July 17, 2009
So Now Profits Are Bad News? The Demonization of JPMorgan Chase, Goldman Sachs and Bank of America
Posted by Christine Hurt

So, a few months ago I would have guessed that we would all be cheering if we started hearing reports of quarterly profits from the financial sector.  How silly of me!

This week, Goldman Sachs and JPMorgan Chase have announced huge profits for last quarter.  And no one cheered.  Instead, it was as if your neighbor yelled from his window that his 401K tripled, and your block threw tomatoes at him.  Here, the NYT reports ominously that record profits at these two firms may spell a new world order in the financial industry.  And that order will be bad.  Bank of America, though "still struggling," also beat Wall Street forecasts this morning

The article points out (again, negatively), that these firms have taken advantage of opportunities in the crisis.  JPMorgan picked up Bear, Stearns and WaMu.  (Weren't we glad when that happened?  Wasn't that better than bankruptcy?)  Now, JPMorgan is watching for other opportunities to jump into markets.  Isn't that what capitalism is about?  No.  In fact, the article tells us, we need new regulations to "level the playing field."  What?

Then come the op-eds:  Paul Krugman reminds us that the investment banks got us into this mess, so now we've bailed them out and they are back to their old ways.  The fact that their trading desks are making money again warns us that their "financialization" of the U.S. economy is back in business and leading us to another fall.  Michael Osinski, a former computer programmer and current oyster farmer, even chimes in to compare Goldman Sachs' evil profits to its misunderstood and noble employee Sergey Aleynikov, who was arrested after stealing code from Goldman to take to his new employer.  (The title of the op-ed (probably written by an editor) is "Steal this Code," a not-so-subtle homage to Abbie Hoffman's anti-capitalist book "Steal this Book.")  Implicit in Osinski's apologetic for Aleynikov is the notion that Aleynikov created something, built something, something which he thought of as his "baby."  And the only think he stole was code, which is copied all the time anyway.  He writes of this transgression like attorneys might write of an associate taking her form file with her to her new firm.  Osinski seems offended that Goldman, who (with its friends) destroyed the U.S. economy by transforming it from one where people created and built to one where computers sliced and diced now gets "first class service from the FBI."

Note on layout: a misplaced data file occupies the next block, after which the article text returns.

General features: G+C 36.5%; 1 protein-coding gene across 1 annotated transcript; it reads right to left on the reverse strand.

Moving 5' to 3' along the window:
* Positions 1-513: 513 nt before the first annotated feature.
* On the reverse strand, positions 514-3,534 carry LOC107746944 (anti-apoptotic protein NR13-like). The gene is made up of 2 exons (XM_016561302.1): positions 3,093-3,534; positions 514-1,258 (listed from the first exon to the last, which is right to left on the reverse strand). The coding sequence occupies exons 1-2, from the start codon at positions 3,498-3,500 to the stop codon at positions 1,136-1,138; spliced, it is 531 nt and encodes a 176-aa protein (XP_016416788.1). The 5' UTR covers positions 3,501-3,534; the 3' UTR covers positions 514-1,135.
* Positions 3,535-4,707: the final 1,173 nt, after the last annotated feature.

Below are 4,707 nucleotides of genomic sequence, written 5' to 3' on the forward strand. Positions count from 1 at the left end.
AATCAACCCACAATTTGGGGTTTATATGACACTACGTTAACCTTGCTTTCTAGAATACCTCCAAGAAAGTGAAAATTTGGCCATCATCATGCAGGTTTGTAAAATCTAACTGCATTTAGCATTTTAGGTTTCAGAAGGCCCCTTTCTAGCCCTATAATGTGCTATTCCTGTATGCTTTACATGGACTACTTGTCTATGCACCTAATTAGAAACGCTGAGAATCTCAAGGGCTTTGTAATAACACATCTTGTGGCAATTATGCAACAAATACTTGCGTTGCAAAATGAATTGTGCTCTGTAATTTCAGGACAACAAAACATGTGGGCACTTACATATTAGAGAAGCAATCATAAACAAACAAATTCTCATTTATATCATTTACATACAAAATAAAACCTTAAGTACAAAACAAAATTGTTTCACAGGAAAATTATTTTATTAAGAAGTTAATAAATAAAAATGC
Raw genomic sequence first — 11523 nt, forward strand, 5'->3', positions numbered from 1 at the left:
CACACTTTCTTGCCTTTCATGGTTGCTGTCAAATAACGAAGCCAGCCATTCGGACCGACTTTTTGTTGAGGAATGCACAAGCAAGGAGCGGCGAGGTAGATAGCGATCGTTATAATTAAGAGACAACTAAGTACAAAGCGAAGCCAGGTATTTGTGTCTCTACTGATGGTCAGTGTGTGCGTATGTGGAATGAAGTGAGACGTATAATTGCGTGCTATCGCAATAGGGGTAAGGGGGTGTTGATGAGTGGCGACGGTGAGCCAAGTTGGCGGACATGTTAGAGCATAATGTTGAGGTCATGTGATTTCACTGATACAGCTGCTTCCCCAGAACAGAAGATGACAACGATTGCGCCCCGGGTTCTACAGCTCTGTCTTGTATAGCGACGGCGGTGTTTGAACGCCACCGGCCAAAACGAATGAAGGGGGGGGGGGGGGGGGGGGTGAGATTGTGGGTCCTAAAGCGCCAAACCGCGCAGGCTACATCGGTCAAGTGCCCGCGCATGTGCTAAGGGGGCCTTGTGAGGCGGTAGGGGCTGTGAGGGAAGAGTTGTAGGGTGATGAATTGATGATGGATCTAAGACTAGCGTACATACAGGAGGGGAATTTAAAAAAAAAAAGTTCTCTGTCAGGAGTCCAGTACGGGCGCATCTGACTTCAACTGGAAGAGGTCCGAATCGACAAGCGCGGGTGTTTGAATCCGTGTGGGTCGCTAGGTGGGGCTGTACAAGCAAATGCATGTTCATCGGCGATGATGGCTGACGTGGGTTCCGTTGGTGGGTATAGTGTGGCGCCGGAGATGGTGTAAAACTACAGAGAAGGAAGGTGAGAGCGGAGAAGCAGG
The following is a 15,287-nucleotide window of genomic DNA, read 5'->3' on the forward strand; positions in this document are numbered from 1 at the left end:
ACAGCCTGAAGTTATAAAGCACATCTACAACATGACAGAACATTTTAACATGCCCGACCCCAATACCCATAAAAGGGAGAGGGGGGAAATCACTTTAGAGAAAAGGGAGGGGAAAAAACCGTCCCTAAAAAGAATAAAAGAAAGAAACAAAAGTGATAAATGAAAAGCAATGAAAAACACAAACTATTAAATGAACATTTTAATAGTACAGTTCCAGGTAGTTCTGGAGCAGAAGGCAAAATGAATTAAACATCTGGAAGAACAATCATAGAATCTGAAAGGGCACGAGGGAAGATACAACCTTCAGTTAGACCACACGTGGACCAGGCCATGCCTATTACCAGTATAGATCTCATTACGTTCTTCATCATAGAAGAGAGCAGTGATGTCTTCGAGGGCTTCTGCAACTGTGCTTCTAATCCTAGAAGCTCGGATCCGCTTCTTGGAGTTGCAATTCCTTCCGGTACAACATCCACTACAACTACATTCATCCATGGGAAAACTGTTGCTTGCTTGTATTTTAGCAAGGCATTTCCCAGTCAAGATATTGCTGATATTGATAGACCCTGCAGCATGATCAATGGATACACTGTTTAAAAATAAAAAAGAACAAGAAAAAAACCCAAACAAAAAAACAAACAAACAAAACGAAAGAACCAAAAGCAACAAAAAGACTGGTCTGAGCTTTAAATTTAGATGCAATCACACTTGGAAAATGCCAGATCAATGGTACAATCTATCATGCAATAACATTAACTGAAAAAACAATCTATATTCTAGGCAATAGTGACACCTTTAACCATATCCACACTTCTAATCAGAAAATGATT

So, part of the reputation problem seems to be that these banks took taxpayer money, and now they have the gall to make a profit.  So, would it be better if they had taken the money and not made profits?  Gone bankrupt?  And, Goldman and JPMorgan had the nerve to pay the money back!  So, you mean the U.S. made a loan to someone, they paid it back, and now the borrower is turning a profit?  What a stupid system! 

Last October, we were clamoring for the administration to do something, anything, to save the financial industry.  Now, it seems as if we would be happier if the financial industry stayed dead.  Maybe we like it when our Wall Street friends have no bonuses to outbid us on life's luxuries.  Maybe the op-ed writers like getting into any restaurant in NY they like or getting a summer rental in the Hamptons at a deep discount.

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